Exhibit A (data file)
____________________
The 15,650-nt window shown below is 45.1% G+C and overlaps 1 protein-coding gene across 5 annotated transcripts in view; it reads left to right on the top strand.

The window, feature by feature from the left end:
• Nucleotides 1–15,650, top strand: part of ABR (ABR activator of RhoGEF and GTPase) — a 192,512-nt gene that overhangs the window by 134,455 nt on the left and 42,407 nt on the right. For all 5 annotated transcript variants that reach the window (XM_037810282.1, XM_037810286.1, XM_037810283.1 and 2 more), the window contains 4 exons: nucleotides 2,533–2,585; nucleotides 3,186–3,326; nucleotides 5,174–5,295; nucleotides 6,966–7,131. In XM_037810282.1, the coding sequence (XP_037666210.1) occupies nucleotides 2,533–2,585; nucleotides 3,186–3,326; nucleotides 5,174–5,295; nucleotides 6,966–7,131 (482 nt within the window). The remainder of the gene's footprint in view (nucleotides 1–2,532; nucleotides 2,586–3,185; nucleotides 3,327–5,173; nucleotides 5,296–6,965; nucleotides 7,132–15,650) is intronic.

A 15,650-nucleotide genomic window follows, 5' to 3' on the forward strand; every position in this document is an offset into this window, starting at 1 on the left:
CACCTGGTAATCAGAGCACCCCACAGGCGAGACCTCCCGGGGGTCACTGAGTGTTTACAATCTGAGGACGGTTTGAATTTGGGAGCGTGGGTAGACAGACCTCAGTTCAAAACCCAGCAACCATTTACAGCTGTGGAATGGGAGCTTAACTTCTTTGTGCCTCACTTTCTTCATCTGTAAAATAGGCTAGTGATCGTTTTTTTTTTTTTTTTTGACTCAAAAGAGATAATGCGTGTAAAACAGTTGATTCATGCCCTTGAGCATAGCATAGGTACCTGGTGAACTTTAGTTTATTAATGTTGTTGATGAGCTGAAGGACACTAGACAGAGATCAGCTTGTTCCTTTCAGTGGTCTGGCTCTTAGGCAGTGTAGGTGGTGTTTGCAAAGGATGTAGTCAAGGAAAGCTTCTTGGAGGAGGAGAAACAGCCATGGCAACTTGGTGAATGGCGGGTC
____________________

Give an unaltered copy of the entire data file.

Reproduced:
The 15,650-nt window shown below is 45.1% G+C and overlaps 1 protein-coding gene across 5 annotated transcripts in view; it reads left to right on the top strand.

The window, feature by feature from the left end:
• Nucleotides 1–15,650, top strand: part of ABR (ABR activator of RhoGEF and GTPase) — a 192,512-nt gene that overhangs the window by 134,455 nt on the left and 42,407 nt on the right. For all 5 annotated transcript variants that reach the window (XM_037810282.1, XM_037810286.1, XM_037810283.1 and 2 more), the window contains 4 exons: nucleotides 2,533–2,585; nucleotides 3,186–3,326; nucleotides 5,174–5,295; nucleotides 6,966–7,131. In XM_037810282.1, the coding sequence (XP_037666210.1) occupies nucleotides 2,533–2,585; nucleotides 3,186–3,326; nucleotides 5,174–5,295; nucleotides 6,966–7,131 (482 nt within the window). The remainder of the gene's footprint in view (nucleotides 1–2,532; nucleotides 2,586–3,185; nucleotides 3,327–5,173; nucleotides 5,296–6,965; nucleotides 7,132–15,650) is intronic.

A 15,650-nucleotide genomic window follows, 5' to 3' on the forward strand; every position in this document is an offset into this window, starting at 1 on the left:
CACCTGGTAATCAGAGCACCCCACAGGCGAGACCTCCCGGGGGTCACTGAGTGTTTACAATCTGAGGACGGTTTGAATTTGGGAGCGTGGGTAGACAGACCTCAGTTCAAAACCCAGCAACCATTTACAGCTGTGGAATGGGAGCTTAACTTCTTTGTGCCTCACTTTCTTCATCTGTAAAATAGGCTAGTGATCGTTTTTTTTTTTTTTTTTGACTCAAAAGAGATAATGCGTGTAAAACAGTTGATTCATGCCCTTGAGCATAGCATAGGTACCTGGTGAACTTTAGTTTATTAATGTTGTTGATGAGCTGAAGGACACTAGACAGAGATCAGCTTGTTCCTTTCAGTGGTCTGGCTCTTAGGCAGTGTAGGTGGTGTTTGCAAAGGATGTAGTCAAGGAAAGCTTCTTGGAGGAGGAGAAACAGCCATGGCAACTTGGTGAATGGCGGGTC